Steely Dan Stands Test of Time

By Christopher John Treacy
Boston Herald

Don’t expect Steely Dan frontman Donald Fagen to smile until the show’s almost over.

Letting up any earlier would entail blowing his cool — not his style. And in the end, Fagen’s demeanor means that Steely Dan gets to remain unsoftened and undiluted with age. Sure, Fagen’s getting old, all gray and pot-bellied with lousy posture. But last night in front of a two-thirds-full house for the first of two shows at the Bank of America Pavilion, clad in a black blazer and shades, he conjured the image of a disgruntled New York Jew channeling Ray Charles. Outrageous as it sounds, the miracle of Steely Dan is that he consistently pulls it off.

After a breezy instrumental intro from their 10-piece Heavy Rollers band, including phenomenal bassist Freddie Washington and keyboardist Jeff Young, Walter Becker and Fagen simultaneously slithered onstage, Fagen armed with his Melodica (basically a reed-harmonica built into a hand-help keyboard), to serve up the funk-laden double whammy of 1980’s “Time Out of Mind” and the much more recent “Godwhackers.”

It was immediately noticeable that Fagen’s in better vocal form than at last summer’s iffy showing at the Tweeter Center — either that or a less crystal-clear sound mix flattered him. But he seemed to know when to let able backup gals Carolyn Leonhart and Cindy Mizelle do the heavy lifting, and the transitions between them were significantly more graceful. As long as the contrast between his deadpan meditations and the girls’ sexy soul remains intact, nothing is lost in the shift.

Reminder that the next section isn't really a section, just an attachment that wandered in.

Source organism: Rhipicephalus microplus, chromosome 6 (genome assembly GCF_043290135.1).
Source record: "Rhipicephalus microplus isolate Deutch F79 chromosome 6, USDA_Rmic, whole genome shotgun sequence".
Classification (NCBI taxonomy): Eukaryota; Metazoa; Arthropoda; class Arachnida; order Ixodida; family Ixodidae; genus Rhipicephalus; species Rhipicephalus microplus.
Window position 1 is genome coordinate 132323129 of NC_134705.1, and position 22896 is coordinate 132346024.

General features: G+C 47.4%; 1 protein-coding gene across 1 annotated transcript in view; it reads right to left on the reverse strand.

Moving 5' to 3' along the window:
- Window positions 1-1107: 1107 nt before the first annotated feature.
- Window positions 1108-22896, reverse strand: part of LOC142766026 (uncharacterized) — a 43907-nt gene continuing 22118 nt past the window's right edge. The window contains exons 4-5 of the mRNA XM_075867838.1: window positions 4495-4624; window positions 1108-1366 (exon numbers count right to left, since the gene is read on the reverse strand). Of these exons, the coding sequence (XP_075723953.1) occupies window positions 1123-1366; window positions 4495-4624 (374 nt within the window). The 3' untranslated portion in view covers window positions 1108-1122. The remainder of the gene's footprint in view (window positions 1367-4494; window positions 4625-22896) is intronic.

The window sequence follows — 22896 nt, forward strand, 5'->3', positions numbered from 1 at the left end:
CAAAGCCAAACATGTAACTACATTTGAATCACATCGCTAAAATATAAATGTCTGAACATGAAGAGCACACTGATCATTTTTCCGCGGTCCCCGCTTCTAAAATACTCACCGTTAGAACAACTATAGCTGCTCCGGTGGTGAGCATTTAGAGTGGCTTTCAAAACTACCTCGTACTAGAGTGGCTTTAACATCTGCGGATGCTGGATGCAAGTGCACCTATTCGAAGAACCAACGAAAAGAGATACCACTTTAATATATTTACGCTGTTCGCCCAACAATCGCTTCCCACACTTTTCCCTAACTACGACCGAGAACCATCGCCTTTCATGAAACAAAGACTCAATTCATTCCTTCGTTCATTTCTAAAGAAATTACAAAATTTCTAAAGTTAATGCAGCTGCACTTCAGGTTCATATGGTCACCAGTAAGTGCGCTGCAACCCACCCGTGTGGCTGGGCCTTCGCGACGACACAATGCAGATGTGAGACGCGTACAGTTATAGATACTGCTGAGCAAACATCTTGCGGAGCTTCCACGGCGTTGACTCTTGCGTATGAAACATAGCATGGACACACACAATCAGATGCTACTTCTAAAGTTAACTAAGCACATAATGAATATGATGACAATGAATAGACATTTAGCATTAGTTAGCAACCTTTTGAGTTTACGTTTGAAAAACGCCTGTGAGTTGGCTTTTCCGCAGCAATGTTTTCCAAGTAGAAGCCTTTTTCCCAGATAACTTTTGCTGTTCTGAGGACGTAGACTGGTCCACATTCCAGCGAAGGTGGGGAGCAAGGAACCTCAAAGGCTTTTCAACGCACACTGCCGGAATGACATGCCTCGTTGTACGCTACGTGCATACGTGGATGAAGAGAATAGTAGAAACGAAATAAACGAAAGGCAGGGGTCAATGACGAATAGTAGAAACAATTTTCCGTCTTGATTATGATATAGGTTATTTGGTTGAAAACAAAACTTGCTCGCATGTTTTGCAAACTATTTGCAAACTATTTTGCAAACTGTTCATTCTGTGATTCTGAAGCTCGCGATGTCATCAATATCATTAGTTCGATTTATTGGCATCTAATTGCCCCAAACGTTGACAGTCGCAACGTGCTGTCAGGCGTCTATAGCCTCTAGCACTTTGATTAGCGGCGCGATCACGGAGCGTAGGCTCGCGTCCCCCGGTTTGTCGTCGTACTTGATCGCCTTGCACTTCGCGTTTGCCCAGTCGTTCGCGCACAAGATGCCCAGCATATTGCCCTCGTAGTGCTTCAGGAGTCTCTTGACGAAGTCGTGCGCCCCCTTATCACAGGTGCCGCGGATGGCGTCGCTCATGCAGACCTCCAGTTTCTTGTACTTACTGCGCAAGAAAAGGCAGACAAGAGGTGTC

“Peg,” “Babylon Sisters,” “I Got the News,” “Josie” and “Aja” all came together like clockwork, the latter spiked with drummer Keith Carlock’s masterful grasp of the tune’s tricky timing and tangential passages. Tenor sax player Walt Weiskopf added an adventurous, fluid solo to “Hey Nineteen,” while Becker and Jon Herrington remained musically ambidextrous, trading off between rhythm and lead guitar throughout.

Leonhart and Mizelle sang lead on “Dirty Work,” adding a delightful feminine touch, and Becker took the reigns to croon the island-hop-infused “Haitian Divorce.”

Cruising through “FM” and “Kid Charlemagne” toward the shows end, Fagen allowed himself to crack a sly grin. For those paying attention, it was also a silent acknowledgement that underneath his cool black-on-black exterior exists a rock ’n’ roll vet with a sharp sense of humor.

Sam Yahel trio opened with a sturdy set of organ-fueled jazzy soul — the perfect match.

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